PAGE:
Nexus7 tablet... Only $199 and it is sleek! It is smart too the way Google has left out a rear facing camera. Who uses it on a tablet anyway? This tablet should be worth every penny.
Android Jelly Bean is here. At first glance it seems like a simple incremental release over ICS. It is, but with important features like offline maps and cards. Check out "Google Now".
Seems like smartphones just got smarter :-)
Not quite sure what to feel about Nexus Q. The orb looks sleek and it's marriage with Android phones is interesting, actually expected too. But let's just see how it fares.
Boy oh boy!! Has that been a blitzkrieg?
Google Glass... Yours for $1500 starting now if you are there at the conference. And that is NOT at all expensive as some wise people think. These are developer only units, meant for geeks and visionary entrepreneurs to pick up and build the next generation of mazing products. $1500 a piece is nothing. It is just high enough to ensure that those who invest will make serious use of it and come out with great apps for Glass.
Google Drive and Chrome go to iOS! Loaded with keyword search, image search, OCR and tons of other features, Drive is on the fast track to leave others behind. And didn't I say how Drive, Chromium and App Engine will dance merry together? It is happening, now! ChromeOS gets Drive as its file system! All content is instantly synced. Now transfiguration is not so far!
And Compute Engine.. That is virtual Linux in the cloud, just like Amazon's I have to say. But this means now you can run a ton of existing apps on the google cloud platform which you previously could not because the App Engine uses a different data storage architecture and framework API. Each had its own uses, but this is definitely good news. This IO 2012 is turning out to be such a big goodie bag!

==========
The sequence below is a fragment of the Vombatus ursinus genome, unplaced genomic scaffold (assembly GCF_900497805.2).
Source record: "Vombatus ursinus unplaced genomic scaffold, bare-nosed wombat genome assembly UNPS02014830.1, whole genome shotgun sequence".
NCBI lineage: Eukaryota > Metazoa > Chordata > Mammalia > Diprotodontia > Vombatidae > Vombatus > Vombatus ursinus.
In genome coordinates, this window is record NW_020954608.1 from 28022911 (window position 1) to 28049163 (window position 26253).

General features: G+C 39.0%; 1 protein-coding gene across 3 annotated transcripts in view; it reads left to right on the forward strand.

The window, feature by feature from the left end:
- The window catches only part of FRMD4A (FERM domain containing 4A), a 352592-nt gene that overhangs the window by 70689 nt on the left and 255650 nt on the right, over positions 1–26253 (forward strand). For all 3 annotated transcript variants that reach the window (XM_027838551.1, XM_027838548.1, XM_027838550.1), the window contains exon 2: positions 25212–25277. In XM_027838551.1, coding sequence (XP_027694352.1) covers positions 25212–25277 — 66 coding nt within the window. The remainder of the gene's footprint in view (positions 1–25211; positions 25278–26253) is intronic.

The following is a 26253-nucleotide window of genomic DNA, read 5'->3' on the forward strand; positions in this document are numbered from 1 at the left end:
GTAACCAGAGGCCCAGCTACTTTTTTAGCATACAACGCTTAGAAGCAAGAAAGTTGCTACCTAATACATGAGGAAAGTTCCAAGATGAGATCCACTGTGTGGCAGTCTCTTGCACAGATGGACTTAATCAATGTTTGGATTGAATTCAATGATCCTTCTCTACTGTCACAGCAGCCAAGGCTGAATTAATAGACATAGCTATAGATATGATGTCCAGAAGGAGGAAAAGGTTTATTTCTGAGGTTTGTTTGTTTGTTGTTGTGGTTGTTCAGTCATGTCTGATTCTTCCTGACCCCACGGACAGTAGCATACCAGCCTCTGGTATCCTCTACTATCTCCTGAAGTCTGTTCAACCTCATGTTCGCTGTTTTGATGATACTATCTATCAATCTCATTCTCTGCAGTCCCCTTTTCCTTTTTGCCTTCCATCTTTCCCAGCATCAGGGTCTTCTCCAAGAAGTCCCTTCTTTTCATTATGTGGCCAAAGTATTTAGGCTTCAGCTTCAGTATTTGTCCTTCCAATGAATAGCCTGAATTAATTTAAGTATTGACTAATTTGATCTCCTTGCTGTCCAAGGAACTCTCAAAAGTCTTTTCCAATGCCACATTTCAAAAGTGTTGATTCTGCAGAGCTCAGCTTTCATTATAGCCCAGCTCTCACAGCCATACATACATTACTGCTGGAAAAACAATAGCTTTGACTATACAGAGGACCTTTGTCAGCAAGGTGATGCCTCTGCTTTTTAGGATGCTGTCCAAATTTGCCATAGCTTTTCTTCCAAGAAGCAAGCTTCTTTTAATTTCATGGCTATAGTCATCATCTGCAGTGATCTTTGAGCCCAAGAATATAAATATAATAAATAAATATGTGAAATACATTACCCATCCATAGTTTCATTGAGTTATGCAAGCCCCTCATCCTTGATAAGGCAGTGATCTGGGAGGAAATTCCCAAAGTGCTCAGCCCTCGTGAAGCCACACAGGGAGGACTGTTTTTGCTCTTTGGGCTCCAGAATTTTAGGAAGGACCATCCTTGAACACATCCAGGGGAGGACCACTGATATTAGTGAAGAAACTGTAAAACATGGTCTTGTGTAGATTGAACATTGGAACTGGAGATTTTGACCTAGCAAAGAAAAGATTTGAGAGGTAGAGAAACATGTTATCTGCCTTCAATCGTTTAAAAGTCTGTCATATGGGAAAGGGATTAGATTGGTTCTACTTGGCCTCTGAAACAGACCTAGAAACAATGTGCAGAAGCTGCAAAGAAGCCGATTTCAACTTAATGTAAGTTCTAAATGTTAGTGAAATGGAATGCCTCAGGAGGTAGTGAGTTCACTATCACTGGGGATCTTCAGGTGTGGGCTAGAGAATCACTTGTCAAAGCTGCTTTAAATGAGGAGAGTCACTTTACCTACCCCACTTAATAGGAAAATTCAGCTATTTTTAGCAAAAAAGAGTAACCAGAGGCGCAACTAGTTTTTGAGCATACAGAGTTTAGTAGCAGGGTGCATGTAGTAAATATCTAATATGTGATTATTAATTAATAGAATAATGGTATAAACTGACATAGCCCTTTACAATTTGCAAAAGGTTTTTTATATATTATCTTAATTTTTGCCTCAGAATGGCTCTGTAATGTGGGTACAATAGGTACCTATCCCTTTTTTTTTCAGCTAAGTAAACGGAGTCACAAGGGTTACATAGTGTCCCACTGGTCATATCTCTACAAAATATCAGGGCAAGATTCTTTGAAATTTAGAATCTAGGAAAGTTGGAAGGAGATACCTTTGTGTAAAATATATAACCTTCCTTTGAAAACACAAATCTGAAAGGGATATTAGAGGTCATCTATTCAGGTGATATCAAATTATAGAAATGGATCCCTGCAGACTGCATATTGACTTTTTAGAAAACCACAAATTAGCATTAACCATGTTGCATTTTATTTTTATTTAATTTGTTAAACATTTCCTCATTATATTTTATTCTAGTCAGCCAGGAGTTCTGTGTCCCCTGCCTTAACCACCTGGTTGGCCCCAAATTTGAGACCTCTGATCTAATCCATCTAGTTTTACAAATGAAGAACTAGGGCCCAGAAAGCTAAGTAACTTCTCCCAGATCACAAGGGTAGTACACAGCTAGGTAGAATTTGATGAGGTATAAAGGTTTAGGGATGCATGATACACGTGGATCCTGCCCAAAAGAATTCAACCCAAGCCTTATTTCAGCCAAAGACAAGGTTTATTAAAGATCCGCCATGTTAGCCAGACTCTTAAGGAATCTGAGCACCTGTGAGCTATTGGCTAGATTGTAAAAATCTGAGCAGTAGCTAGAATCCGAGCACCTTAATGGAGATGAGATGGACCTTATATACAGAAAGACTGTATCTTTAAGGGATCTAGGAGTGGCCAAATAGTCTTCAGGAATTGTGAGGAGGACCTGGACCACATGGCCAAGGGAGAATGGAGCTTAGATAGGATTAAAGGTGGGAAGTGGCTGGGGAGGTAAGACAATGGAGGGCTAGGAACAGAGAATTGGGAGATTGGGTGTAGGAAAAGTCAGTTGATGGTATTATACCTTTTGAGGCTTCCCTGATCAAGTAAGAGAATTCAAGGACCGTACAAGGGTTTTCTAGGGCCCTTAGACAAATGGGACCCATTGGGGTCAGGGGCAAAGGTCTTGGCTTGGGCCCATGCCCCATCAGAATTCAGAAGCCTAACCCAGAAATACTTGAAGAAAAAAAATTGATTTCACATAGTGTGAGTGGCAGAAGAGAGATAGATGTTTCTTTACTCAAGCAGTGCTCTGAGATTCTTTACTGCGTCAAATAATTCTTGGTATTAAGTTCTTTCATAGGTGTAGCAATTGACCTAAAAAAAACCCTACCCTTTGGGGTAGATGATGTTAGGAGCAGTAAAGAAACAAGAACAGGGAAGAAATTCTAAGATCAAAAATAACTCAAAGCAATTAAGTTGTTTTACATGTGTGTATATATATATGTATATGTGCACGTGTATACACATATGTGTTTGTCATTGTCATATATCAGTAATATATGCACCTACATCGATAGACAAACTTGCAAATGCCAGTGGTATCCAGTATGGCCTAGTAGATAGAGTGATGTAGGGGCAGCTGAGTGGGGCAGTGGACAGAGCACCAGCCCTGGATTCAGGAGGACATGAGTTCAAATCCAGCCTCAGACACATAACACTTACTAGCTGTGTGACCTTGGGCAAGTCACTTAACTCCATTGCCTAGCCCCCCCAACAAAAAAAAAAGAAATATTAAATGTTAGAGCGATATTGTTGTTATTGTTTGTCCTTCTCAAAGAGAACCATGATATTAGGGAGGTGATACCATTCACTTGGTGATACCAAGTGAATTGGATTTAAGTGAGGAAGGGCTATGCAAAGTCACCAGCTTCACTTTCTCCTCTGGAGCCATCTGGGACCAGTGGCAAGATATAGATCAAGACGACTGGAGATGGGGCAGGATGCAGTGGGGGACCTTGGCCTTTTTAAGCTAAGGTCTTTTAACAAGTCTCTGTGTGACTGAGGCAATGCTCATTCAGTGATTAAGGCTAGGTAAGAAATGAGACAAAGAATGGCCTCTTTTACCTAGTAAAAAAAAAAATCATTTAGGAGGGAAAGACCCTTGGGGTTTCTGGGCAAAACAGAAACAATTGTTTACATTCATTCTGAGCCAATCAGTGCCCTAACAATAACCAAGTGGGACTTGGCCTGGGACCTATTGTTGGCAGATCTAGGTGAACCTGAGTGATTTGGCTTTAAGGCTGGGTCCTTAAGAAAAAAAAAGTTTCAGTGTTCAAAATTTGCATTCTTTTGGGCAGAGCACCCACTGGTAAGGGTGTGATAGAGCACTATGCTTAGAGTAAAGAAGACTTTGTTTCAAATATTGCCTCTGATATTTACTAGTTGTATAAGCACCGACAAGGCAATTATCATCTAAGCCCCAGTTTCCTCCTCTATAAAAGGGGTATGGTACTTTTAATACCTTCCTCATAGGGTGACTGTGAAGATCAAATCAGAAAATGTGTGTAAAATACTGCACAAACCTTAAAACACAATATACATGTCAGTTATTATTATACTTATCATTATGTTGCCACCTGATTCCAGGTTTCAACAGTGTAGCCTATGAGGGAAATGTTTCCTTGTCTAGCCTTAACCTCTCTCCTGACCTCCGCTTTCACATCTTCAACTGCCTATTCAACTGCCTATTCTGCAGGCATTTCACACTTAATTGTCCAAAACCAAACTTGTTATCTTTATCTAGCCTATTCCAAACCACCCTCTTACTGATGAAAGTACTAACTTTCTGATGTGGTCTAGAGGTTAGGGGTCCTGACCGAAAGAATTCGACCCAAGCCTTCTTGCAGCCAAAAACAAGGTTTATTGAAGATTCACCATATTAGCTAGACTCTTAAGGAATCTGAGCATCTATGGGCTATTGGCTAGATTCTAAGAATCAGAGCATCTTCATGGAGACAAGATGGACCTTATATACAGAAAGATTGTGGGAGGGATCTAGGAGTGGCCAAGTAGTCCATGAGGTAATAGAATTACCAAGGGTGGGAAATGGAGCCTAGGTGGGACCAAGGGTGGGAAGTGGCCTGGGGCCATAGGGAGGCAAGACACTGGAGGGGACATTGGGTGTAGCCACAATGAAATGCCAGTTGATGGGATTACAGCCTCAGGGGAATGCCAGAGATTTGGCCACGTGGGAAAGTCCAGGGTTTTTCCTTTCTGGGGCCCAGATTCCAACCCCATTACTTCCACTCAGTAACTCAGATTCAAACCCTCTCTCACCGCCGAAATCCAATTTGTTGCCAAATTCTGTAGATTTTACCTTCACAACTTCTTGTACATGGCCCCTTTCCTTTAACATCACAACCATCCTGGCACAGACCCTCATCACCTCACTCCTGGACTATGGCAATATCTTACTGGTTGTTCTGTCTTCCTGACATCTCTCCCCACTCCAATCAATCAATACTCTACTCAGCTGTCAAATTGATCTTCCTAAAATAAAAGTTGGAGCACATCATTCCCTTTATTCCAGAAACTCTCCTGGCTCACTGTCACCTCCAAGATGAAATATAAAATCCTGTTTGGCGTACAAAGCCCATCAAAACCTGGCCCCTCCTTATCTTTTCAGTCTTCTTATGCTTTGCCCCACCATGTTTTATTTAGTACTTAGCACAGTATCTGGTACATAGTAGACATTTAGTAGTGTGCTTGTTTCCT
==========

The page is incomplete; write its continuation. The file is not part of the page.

And look at that stuff about HTML5/CSS3. I told you this is coming :-)
In the previous post titled "Thanksgiving", I mentioned that there have been quite a few earthquakes around here recently. And in addition to that, heavy rains and typhoons as well.
Hmmm, this pretty little island needs some respite...
But this brings me to another thought; how small and helpless we are when confronted with the mighty nature. With all the technology that we have, we are still very very vulnerable to mother nature's wrath. Remember how I mentioned about the vain thought of running out of my apartment when the building was shaking? That thought was basically vain and useless because earthquakes tend to last just a few moments, but they can destroy years and years of human settlement. Had I woken up to the sound of a public alarm, warning the people of earthquake in the next 5 minutes? Well that would have given be enough time to run out of my apartment, just in case the building collapses.
Typhoons, floods, forest fires and other such natural calamities are the real problems facing humanity. These are the problems that still remain unsolved. We still cannot predict earthquakes. We have made progress in weather forecasting technology but more needs to be done. Many lives and billions of dollars are lost every year because of mother nature's wrath.
So here is my promise. One day I will become rich, and I will invest the money I earn to solve such problems that are facing mankind. I will invest it in research. That is my dream.
I live in Taipei and we have witnessed quite a few earthquakes in the last couple of weeks. The first one of them was pretty scary. I woke up with wide eyes staring at the ceiling... For a moment I thought I should run out, but who was I kidding? I was on the 4th floor. This thing will be over before I even reach out of the door.
So I just lied there staring at the ceiling, waiting for it to stop. It did, thankfully.
And then I checked Facebook. Sure enough many of my friends had also woken. It was indeed a big one.
And then what did I do? I thanked. I thanked those who were responsible for the development of earthquake resistant architecture and construction...
Just a few moments back I saw a Facebook update from my friend... She woke up in the morning today thanking God for the newspaper delivery boy, the bread man and the maid because they all turned up that morning despite the crazy heavy rains lashing the part of India where she lives...
It is interesting how such thoughts come to our minds only when faced with adversity. Perhaps that is the nature of human mind. Perhaps I should be more humble...
All the same, I thank my parents for giving me this life and the experiences that it has led me through.